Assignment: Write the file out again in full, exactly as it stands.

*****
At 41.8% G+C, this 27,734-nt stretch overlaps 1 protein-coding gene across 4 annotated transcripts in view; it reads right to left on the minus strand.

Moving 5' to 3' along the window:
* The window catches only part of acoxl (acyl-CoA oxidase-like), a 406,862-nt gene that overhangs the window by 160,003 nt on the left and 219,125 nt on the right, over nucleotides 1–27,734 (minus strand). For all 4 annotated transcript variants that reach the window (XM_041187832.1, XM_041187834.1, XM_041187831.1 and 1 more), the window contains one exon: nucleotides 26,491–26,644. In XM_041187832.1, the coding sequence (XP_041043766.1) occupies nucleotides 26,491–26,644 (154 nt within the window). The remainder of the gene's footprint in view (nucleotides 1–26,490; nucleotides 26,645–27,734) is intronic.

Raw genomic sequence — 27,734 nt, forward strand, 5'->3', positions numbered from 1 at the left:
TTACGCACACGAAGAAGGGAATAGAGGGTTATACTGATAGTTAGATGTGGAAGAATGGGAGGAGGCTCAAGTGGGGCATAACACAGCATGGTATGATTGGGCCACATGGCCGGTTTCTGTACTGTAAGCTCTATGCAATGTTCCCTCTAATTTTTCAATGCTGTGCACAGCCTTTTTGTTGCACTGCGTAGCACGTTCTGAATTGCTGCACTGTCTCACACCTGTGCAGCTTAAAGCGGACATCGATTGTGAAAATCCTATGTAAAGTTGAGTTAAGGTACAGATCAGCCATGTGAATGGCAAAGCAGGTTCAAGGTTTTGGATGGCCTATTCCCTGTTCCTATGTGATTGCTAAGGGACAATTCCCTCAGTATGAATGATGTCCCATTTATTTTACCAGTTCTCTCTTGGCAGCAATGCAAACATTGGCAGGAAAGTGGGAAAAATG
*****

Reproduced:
At 41.8% G+C, this 27,734-nt stretch overlaps 1 protein-coding gene across 4 annotated transcripts in view; it reads right to left on the minus strand.

Moving 5' to 3' along the window:
* The window catches only part of acoxl (acyl-CoA oxidase-like), a 406,862-nt gene that overhangs the window by 160,003 nt on the left and 219,125 nt on the right, over nucleotides 1–27,734 (minus strand). For all 4 annotated transcript variants that reach the window (XM_041187832.1, XM_041187834.1, XM_041187831.1 and 1 more), the window contains one exon: nucleotides 26,491–26,644. In XM_041187832.1, the coding sequence (XP_041043766.1) occupies nucleotides 26,491–26,644 (154 nt within the window). The remainder of the gene's footprint in view (nucleotides 1–26,490; nucleotides 26,645–27,734) is intronic.

Raw genomic sequence — 27,734 nt, forward strand, 5'->3', positions numbered from 1 at the left:
TTACGCACACGAAGAAGGGAATAGAGGGTTATACTGATAGTTAGATGTGGAAGAATGGGAGGAGGCTCAAGTGGGGCATAACACAGCATGGTATGATTGGGCCACATGGCCGGTTTCTGTACTGTAAGCTCTATGCAATGTTCCCTCTAATTTTTCAATGCTGTGCACAGCCTTTTTGTTGCACTGCGTAGCACGTTCTGAATTGCTGCACTGTCTCACACCTGTGCAGCTTAAAGCGGACATCGATTGTGAAAATCCTATGTAAAGTTGAGTTAAGGTACAGATCAGCCATGTGAATGGCAAAGCAGGTTCAAGGTTTTGGATGGCCTATTCCCTGTTCCTATGTGATTGCTAAGGGACAATTCCCTCAGTATGAATGATGTCCCATTTATTTTACCAGTTCTCTCTTGGCAGCAATGCAAACATTGGCAGGAAAGTGGGAAAAATG